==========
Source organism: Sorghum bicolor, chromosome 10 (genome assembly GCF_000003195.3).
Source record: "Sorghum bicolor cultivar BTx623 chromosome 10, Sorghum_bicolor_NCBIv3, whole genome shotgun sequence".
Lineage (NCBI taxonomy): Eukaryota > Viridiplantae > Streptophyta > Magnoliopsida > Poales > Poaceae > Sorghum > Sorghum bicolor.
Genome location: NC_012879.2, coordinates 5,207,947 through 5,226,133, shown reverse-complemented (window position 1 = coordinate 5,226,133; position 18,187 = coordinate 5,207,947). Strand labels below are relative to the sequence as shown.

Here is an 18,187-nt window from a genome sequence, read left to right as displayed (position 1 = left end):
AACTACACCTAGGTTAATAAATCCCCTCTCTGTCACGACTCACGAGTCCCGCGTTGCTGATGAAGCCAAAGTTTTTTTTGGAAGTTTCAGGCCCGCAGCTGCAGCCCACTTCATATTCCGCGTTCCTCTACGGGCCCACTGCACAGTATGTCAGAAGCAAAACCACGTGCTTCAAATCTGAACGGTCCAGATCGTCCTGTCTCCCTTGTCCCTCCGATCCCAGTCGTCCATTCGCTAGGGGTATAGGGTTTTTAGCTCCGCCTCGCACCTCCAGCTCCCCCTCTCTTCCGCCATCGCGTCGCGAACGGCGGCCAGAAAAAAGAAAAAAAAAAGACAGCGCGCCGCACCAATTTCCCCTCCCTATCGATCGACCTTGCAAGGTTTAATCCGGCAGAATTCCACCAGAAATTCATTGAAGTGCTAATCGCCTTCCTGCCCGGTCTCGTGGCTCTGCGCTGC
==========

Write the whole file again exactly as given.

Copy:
Source organism: Sorghum bicolor, chromosome 10 (genome assembly GCF_000003195.3).
Source record: "Sorghum bicolor cultivar BTx623 chromosome 10, Sorghum_bicolor_NCBIv3, whole genome shotgun sequence".
Lineage (NCBI taxonomy): Eukaryota > Viridiplantae > Streptophyta > Magnoliopsida > Poales > Poaceae > Sorghum > Sorghum bicolor.
Genome location: NC_012879.2, coordinates 5,207,947 through 5,226,133, shown reverse-complemented (window position 1 = coordinate 5,226,133; position 18,187 = coordinate 5,207,947). Strand labels below are relative to the sequence as shown.

Here is an 18,187-nt window from a genome sequence, read left to right as displayed (position 1 = left end):
AACTACACCTAGGTTAATAAATCCCCTCTCTGTCACGACTCACGAGTCCCGCGTTGCTGATGAAGCCAAAGTTTTTTTTGGAAGTTTCAGGCCCGCAGCTGCAGCCCACTTCATATTCCGCGTTCCTCTACGGGCCCACTGCACAGTATGTCAGAAGCAAAACCACGTGCTTCAAATCTGAACGGTCCAGATCGTCCTGTCTCCCTTGTCCCTCCGATCCCAGTCGTCCATTCGCTAGGGGTATAGGGTTTTTAGCTCCGCCTCGCACCTCCAGCTCCCCCTCTCTTCCGCCATCGCGTCGCGAACGGCGGCCAGAAAAAAGAAAAAAAAAAGACAGCGCGCCGCACCAATTTCCCCTCCCTATCGATCGACCTTGCAAGGTTTAATCCGGCAGAATTCCACCAGAAATTCATTGAAGTGCTAATCGCCTTCCTGCCCGGTCTCGTGGCTCTGCGCTGC